In order to study the role of QKI in astrocytes, we used small interference RNA (siRNA) designed to suppress the expression of specific QKI splice variants in human astrocyte glioma cells, and studied the effect of silencing on global gene expression.
Astrocyte glioma cells were treated with three different pools of siRNA designed to silence all QKI splice variants (QKI-tot), or only splice variant QKI-5 or QKI-7 (Fig. 1A). QKI-6 sequence does not contain splice-variant specific fragments that could be used for siRNA design (Fig. 1A). The remaining expression levels after silencing were measured by real-time RT-PCR (Fig. 1B). The expression of all splice variants was significantly reduced in the cells treated with the siRNA that targets all transcripts, with less than 10% of QKI expression levels remaining (Fig. 1B). The siRNA for the splice variants 5 and 7 (siQKI-5 and siQKI-7) reduced the corresponding splice variant. In addition, silencing of QKI-5 also resulted in decreased expression of the other splice variants (Fig. 1B), suggesting that QKI-5, which is located in the nucleus, may affect mRNA levels of the other splice variants, that are predominantly located in the cytoplasm . In summary, we were able to efficiently silence QKI in astrocyte glioma cells.
QKI is known to regulate RNA expression levels of multiple genes and we reasoned that the silencing experiments should modify mRNA expression patterns in the cells. To study this, we used microarray analysis as described in the Methods. In total, 143 annotated genes were differentially expressed as shown in Supplementary Table S1 (Table S1). The genes with altered expression generated three gene groups, depending on whether the cells were silenced with siQKI-tot, siQKI-5 or siQKI-7. Detailed information such as gene names, fold changes, and expression in patients (previously reported by others), are summarized in Table S1. As a control, we repeated all siRNA experiments in a human oligodendroglial cell line named HOG, previously established by others .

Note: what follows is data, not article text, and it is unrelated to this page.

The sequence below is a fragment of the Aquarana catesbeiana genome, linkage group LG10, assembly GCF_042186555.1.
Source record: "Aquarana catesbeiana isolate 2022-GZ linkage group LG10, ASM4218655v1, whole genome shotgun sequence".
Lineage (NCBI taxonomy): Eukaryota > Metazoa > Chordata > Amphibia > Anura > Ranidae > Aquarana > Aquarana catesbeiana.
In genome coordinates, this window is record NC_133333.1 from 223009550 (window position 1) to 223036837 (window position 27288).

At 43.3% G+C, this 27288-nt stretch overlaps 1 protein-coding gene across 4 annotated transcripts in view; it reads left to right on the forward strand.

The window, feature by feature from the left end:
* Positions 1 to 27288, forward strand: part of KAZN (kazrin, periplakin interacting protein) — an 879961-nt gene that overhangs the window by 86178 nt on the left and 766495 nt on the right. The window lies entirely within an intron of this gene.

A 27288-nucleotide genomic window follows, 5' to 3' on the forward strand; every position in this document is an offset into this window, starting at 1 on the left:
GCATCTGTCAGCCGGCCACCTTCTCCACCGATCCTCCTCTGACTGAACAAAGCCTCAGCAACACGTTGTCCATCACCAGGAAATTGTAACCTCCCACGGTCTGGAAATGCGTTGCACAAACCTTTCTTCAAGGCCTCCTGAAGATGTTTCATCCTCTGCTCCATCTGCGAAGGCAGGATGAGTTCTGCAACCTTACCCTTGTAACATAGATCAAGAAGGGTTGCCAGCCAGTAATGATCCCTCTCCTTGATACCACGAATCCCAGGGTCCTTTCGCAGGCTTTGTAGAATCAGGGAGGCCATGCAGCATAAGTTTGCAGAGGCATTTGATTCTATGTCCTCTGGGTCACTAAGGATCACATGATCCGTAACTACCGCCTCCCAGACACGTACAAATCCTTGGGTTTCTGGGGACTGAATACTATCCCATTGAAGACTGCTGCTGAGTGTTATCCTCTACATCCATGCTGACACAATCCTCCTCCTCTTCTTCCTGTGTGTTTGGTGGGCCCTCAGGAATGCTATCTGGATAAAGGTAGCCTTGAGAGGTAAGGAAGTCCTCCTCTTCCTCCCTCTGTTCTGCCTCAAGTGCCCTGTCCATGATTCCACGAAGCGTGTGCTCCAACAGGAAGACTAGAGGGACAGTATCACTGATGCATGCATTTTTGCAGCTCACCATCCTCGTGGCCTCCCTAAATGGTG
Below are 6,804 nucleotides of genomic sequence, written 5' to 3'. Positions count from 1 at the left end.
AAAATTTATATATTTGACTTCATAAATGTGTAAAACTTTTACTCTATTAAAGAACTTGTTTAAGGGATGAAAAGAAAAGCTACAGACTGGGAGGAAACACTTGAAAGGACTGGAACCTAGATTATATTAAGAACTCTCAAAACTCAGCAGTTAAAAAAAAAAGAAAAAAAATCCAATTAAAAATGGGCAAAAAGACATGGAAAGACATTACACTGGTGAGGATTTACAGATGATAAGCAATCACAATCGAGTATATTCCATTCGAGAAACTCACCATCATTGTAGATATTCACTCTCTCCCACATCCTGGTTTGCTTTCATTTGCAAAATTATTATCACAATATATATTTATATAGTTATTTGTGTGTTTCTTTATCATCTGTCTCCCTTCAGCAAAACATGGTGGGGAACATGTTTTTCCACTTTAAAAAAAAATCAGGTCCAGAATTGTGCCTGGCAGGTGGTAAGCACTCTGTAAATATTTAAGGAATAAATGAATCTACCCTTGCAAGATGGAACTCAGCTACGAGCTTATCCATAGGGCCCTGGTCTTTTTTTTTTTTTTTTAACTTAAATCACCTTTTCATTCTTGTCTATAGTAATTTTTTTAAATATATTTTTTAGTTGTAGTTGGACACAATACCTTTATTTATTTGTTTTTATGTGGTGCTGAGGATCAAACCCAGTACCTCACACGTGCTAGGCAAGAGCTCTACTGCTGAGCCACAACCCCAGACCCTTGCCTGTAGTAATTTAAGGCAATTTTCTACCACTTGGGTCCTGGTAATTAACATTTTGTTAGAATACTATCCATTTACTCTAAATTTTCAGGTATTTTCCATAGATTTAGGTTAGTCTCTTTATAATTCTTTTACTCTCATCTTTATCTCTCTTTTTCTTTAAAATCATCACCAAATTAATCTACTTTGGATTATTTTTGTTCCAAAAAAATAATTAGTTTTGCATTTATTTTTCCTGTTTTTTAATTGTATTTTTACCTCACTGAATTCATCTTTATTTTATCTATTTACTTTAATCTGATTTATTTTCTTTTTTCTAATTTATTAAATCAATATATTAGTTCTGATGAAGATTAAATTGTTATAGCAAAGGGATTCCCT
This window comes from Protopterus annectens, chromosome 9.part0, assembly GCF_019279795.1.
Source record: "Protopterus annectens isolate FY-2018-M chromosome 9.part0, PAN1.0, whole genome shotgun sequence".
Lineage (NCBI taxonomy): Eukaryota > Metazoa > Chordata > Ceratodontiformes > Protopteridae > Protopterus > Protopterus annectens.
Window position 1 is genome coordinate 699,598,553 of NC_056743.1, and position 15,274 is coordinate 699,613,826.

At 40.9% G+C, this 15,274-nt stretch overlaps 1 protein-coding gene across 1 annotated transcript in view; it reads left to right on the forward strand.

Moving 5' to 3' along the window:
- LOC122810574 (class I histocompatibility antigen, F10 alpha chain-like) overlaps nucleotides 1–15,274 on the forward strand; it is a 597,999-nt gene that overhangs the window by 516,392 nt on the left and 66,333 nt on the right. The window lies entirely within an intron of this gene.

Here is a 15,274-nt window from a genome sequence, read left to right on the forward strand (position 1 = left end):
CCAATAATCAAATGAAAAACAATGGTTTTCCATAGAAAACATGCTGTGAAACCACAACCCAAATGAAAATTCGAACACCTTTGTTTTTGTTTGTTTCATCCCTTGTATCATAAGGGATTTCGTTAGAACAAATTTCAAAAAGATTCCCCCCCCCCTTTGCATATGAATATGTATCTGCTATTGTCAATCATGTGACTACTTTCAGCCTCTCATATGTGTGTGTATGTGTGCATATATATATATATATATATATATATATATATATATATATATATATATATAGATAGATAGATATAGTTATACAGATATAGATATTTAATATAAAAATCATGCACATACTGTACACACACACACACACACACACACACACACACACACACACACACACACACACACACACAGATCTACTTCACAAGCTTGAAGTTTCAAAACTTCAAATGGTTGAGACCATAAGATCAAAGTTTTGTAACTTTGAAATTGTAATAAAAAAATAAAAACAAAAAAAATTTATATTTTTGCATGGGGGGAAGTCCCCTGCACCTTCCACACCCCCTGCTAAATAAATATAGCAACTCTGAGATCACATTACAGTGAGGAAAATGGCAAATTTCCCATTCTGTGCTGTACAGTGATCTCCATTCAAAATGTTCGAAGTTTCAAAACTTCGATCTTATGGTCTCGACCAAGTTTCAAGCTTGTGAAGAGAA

To study whether the genes identified by microarray analysis belonged to common pathways, we performed GO analysis on all 143 genes. Only one type of genes was overrepresented in the list namely, immune related genes. In particular, the category formed by IFN inducible genes showed a significant overrepresentation (p-value 6.3E-10). Seven of total possible 37 genes (reported in the database DAVID) identified in this category were altered (p-value =8.18E-8). The 7 genes are listed in Table 1. Manual inspection of the list of altered genes revealed one additional IFN induced gene, IFIH1 that is not annotated in the DAVID database (Table 1). Moreover, Ingenuity analysis demonstrated that these 8 genes, as well as many other genes affected by siQKI-7 silencing (Table S1), were included in two major overlapping pathways named “cell-mediated immune response” (score 30 in the ingenuity analysis) and “cellular movement” (score 32). These pathways are illustrated in Supplementary Figure S1 (Fig. S1). None of these genes were affected in their expression levels after silencing of QKI in an oligodendroglial cell line (Table S2). All eight IFN-related genes were down-regulated after silencing of QKI-7. These results indicate a very specific function for QKI-7 and suggest that this transcript may regulate IFN related genes in astrocytes in vivo. The changed expression of these eight genes was further validated by quantitative PCR, that confirmed down-regulation for all eight genes after QKI-7 silencing (Fig. 2).